Va-Q-tec, a super-cold tank company, expands to meet COVID-19 vaccination needs

Written by Ilona Wissenbach

FRANKFURT (Reuters) – A va-Q-tec cold storage specialist is significantly expanding its fleet of 2,500 rentable containers to meet the growing demand for COVID-19 vaccines, which must be kept at -70 ° C. ), said the CEO.

The German company is in talks with all major pharmaceutical manufacturers of COVID-19 vaccines, CEO Joachim Kuhn told Reuters in an interview.

Kuhn said the company will “significantly expand” its fleet of leased containers next year. He did not specify how many extra containers were planned, although he said it would not be enough to double the fleet.

Va-Q-tec is one of a handful of high-end packaging suppliers in high demand as pharmaceuticals and logistics companies prepare to deliver such shots worldwide. Its shares rose 230% this year, with the company valued at about $ 690 million.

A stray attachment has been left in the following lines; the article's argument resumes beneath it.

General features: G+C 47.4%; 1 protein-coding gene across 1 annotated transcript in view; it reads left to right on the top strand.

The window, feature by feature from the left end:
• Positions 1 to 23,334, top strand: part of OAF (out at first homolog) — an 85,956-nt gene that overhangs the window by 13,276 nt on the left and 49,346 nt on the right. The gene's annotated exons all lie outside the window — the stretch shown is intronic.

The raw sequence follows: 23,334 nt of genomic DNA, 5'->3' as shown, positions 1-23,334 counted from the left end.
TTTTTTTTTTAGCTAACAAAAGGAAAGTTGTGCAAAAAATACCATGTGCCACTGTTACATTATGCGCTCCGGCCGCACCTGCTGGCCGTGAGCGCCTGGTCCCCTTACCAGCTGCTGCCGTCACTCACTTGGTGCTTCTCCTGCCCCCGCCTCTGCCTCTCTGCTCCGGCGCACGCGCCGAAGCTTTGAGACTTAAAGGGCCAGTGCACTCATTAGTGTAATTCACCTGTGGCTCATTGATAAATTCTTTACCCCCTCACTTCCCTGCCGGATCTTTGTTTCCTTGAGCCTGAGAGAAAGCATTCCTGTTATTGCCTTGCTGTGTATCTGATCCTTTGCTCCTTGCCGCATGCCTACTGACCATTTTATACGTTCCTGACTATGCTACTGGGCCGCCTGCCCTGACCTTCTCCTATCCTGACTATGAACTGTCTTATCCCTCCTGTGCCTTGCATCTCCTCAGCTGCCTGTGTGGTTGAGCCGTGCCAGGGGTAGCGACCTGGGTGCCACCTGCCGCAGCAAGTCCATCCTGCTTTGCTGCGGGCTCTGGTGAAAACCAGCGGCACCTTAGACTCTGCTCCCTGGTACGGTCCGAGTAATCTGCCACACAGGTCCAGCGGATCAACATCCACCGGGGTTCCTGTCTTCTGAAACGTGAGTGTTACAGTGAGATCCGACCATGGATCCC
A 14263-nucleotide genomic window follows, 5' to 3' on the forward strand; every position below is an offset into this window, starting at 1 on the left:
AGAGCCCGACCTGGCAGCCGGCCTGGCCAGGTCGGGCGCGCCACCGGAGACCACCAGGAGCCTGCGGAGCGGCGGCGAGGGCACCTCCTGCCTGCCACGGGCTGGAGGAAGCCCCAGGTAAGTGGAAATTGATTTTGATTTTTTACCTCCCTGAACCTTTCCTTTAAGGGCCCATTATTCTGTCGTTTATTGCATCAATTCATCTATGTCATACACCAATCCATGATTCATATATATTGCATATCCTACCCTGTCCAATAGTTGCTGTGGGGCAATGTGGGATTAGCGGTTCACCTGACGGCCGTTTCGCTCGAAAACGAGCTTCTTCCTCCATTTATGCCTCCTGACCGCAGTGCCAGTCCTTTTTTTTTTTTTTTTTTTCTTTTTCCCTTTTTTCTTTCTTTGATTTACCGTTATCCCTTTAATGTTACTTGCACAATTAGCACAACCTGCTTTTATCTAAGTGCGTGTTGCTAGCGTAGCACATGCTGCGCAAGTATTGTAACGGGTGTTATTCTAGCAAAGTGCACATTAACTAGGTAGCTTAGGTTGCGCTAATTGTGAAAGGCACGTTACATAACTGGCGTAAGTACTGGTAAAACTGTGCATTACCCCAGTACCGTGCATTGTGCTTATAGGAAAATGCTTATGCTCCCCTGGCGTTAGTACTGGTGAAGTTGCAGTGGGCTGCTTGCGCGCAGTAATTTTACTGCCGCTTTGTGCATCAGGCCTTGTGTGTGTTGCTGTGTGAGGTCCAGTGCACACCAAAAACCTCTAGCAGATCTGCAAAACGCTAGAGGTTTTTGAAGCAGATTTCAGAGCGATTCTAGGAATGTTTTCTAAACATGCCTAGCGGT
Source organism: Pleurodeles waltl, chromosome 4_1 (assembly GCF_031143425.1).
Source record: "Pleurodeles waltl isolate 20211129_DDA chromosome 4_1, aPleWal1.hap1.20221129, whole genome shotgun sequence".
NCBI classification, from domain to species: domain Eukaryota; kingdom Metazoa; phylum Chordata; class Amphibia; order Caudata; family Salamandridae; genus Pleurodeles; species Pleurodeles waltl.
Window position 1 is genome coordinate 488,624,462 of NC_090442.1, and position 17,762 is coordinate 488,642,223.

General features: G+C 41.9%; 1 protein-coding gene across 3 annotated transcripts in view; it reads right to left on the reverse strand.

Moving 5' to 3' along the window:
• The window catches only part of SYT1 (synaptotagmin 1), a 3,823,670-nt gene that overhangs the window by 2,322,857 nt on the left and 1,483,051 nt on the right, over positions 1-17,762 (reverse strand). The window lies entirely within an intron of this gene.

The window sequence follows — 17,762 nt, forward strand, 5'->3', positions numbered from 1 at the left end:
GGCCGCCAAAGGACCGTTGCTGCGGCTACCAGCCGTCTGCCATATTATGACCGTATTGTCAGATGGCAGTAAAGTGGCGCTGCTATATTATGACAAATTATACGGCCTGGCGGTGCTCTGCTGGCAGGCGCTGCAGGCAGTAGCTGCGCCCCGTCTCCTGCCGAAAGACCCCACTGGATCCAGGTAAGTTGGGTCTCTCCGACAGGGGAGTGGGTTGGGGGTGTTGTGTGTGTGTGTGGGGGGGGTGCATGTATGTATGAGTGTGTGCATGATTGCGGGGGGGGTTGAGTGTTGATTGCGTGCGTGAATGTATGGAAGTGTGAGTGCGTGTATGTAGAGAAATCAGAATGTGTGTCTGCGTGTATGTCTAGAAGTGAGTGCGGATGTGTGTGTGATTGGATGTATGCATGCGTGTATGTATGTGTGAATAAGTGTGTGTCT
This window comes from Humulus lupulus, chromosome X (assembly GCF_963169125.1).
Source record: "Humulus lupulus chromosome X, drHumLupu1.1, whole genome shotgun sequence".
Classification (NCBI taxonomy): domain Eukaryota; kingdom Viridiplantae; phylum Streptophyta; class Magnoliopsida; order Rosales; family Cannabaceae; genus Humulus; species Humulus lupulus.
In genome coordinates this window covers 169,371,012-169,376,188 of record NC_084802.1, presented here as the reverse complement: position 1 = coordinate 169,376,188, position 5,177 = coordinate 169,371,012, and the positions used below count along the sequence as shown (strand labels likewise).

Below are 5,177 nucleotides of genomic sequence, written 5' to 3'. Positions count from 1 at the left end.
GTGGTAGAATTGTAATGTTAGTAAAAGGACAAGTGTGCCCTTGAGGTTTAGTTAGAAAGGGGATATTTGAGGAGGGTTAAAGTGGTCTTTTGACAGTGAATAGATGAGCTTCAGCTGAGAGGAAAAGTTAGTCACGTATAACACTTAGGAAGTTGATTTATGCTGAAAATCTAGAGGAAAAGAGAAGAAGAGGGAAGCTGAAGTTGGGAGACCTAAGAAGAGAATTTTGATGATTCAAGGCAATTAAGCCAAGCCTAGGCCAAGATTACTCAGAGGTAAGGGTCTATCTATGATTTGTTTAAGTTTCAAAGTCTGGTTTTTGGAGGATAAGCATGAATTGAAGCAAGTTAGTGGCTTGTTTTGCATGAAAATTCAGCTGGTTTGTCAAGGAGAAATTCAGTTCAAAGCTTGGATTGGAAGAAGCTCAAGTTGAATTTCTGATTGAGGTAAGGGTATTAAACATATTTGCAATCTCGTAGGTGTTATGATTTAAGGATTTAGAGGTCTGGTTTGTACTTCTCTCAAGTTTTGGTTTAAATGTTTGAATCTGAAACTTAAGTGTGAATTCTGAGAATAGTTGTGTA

The company’s turnover has grown by 30% per year over the past 10 years. “We expect this growth to continue in a similar form,” the CEO said, adding that the global distribution of vaccines could take several years.

“We are carefully increasing the number. If the market is growing by more than 10% a year, we are not afraid of sitting on empty containers after the crown.”

The Würzburg-based company completed a bond issue of 25 million Swiss francs ($ 27.4 million) on Monday to help fund expansion plans.

It manufactures “passive” tanks that use dry ice to keep their contents at ultra-cold temperatures for up to five to six days, as opposed to “active” tanks that also use electric motors for cooling.

A vaccine candidate using mRNA technology developed by Pfizer and BioNTech should be kept at -70 degrees Celsius, colder than the offerings of Moderna Inc and AstraZeneca PLC.

According to Kuhn, va-Q-tec had contracts with the world’s 20 largest airlines and major carriers. According to him, intercontinental transport by freight flights is not expected to be a bigger problem than the last mile of road distribution, given the experience with air transport of super-cold goods.

“Meeting the demand for dry ice is not a big problem in our latitude with proper regional production,” Kuhn said. “It is a challenge in countries that do not have this infrastructure in Africa, Latin America or Russia.”

(Report: Ilona Wissenbach, Reuters TV; Written by Jamie Freed; Edited by Pravin Char)